"It's our intention to broadcast to the same people we used to when we had the ships off the Essex coast. It will be the same sort of service they would have heard in the past delivered in the same way and presented in many cases by the same people as before. It's like a living time capsule.”
Those were the words of Radio Caroline manager Peter Moore, in May, as the former ship-based pirate station, Radio Caroline, was given its first full-time AM broadcast licence, to operate on medium wave to Suffolk and parts of north Essex. It was, before that, an internet and digital station.
For Caroline, it completes the transformation, full circle, from its founding in 1964 with one main purpose: to play popular music all day, as opposed to the BBC’s antiquated, strait-jacketed approach of just a few hours a week.
The formation of the UK’s pirate radio phenomenon had its roots in the unlicensed ships in Europe that would beam their music to audiences in the Netherlands and Scandinavia. Caroline’s founder, Ronan O'Rahilly, an Irish pop manager, was tired of the status quo, and taking his cue from Europe, put a ship off the waters of Essex from which it was outside the reach of British jurisdiction.
Pirate radio: an explosion of music and excitement
DJ Johnnie Walker, a former member of the Caroline team, told the Guardian in 2009: “While you were broadcasting it was this really vibrant exciting place, but if ever it went off air you realised you were just on this rusting hulk in the middle of the sea and you wanted to get off.”
As the popularity of Caroline and other stations grew, so too did the clamour – from varying sources – for the government to act. Walker recalls how “the lid had been kept on” the “explosion of music”. Therefore, “when it burst, it really burst, and it did scare the government”.
And so, in August 1967 came the Marine Broadcasting Offences Act, introduced by Harold Wilson’s Labour government, which was intended to stop pirate broadcasting. It dented the pirate movement, and some DJs went back to working on land, including at the newly launched BBC Radio 1, which was created, in part, as a reaction to pirate stations.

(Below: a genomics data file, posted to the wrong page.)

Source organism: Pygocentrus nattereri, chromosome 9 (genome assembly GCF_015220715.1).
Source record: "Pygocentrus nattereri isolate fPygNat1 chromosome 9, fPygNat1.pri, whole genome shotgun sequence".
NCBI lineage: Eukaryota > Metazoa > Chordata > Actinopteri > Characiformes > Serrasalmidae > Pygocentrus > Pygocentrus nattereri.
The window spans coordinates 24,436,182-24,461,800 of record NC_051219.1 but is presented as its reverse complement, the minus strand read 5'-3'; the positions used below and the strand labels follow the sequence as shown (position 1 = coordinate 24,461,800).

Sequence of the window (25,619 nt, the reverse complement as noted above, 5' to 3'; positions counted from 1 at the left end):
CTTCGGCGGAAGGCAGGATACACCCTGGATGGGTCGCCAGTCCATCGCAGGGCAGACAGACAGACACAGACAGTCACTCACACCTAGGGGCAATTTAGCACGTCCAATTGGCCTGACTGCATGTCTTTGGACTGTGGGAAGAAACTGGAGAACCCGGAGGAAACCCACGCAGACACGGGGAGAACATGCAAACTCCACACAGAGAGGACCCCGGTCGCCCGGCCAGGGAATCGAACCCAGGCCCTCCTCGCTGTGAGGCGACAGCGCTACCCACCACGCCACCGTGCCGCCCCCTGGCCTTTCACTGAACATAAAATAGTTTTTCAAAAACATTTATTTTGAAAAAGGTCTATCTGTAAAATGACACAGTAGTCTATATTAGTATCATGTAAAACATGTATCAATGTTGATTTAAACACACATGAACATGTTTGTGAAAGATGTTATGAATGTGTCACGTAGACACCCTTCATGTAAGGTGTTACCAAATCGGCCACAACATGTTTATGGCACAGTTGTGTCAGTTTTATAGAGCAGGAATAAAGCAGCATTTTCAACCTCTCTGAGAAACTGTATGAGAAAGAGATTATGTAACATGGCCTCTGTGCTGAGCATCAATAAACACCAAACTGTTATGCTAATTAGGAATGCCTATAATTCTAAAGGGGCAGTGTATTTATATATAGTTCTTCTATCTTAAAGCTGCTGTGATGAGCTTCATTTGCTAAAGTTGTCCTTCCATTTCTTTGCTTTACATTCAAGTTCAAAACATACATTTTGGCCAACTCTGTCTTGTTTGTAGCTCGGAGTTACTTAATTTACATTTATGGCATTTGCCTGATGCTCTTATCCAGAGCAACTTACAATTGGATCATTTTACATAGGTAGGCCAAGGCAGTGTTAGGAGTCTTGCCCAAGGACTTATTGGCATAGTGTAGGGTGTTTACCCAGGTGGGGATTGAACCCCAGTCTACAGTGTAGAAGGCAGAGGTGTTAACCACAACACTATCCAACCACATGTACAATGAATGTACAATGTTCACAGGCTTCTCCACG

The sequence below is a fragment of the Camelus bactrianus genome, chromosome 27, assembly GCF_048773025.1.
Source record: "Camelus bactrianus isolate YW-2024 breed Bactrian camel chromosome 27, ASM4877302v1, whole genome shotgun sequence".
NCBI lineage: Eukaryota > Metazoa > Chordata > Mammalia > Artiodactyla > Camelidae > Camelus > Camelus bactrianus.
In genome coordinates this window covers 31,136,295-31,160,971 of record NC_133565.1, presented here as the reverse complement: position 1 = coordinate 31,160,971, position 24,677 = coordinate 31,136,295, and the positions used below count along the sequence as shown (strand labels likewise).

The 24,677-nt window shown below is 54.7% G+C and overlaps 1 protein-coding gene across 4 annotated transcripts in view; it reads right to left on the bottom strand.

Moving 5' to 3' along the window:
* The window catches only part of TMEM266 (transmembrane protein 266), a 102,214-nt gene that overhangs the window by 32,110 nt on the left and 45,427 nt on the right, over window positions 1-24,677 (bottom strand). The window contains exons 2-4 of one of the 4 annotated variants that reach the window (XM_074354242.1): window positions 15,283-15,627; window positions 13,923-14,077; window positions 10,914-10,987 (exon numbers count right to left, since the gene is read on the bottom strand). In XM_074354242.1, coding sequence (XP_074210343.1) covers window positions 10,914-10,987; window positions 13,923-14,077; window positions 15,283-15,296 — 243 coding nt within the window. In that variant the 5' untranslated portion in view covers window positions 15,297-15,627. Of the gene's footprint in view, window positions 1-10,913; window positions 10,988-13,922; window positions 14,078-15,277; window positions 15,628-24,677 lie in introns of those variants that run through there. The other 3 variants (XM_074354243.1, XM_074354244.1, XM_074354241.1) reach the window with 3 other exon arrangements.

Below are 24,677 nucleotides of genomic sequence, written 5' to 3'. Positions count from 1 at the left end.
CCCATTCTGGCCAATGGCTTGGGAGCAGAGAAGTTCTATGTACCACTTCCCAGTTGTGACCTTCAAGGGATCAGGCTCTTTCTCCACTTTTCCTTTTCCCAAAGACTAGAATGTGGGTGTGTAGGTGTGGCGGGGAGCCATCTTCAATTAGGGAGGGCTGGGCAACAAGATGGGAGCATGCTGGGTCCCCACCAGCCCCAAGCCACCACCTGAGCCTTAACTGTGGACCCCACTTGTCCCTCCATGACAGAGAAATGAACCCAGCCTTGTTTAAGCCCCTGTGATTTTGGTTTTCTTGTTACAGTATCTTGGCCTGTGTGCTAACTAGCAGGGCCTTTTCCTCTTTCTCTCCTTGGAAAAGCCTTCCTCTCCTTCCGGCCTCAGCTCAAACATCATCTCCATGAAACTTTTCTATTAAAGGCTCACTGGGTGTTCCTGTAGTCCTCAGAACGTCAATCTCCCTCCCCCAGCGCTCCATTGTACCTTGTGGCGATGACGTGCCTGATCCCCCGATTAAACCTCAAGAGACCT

The Act, designed to “suppress broadcasting from ships, aircraft and certain marine structures”, had its origins in the Wireless Telegraphy Act 1949, but aimed to extend its powers and make the operation of offshore, pirate radio stations illegal, if they were operated by people subject to UK law. A similar act emerged in Ireland, the Broadcasting (Offences) Act, 1968
Caroline subsequently moved its base to the Netherlands, but others such as Radio London, fell silent. The law continued to spread it tentacles, however, and a Dutch version emerged in August 1974. Caroline continued to transmit in various forms, including on the Ross Revenge ship, which docked in Santander, Spain.
To a degree, the Act had the desired effect of damaging the pirate radio movement, at least in terms of forcing the likes of Caroline to move location. Nonetheless, unlicensed radio continues to this day.
It is estimated that hundreds of pirate radio stations are still active, many of which are land-based and operating in London. In 2015, it was revealed that Ofcom, the communications regulator, had closed 400 stations in the previous two years. Ofcom’s head of spectrum enforcement, Clive Corrie, said at the time that stations were a risk as they “interfere with vital radio communications used by the emergency services and aircraft systems”.
He added: “It’s about protecting the spectrum from harmful interference. It's a big problem, especially in London.”
Additionally, just this month it was reported that Ofcom was trying to track a pirate who, it is alleged, has hijacked Mansfield 103.2 numerous times to play a rather crude song.
Ofcom’s action shows that, while pirate radio has drifted from its heyday, it still has the knack of being a thorn in the side of the establishment.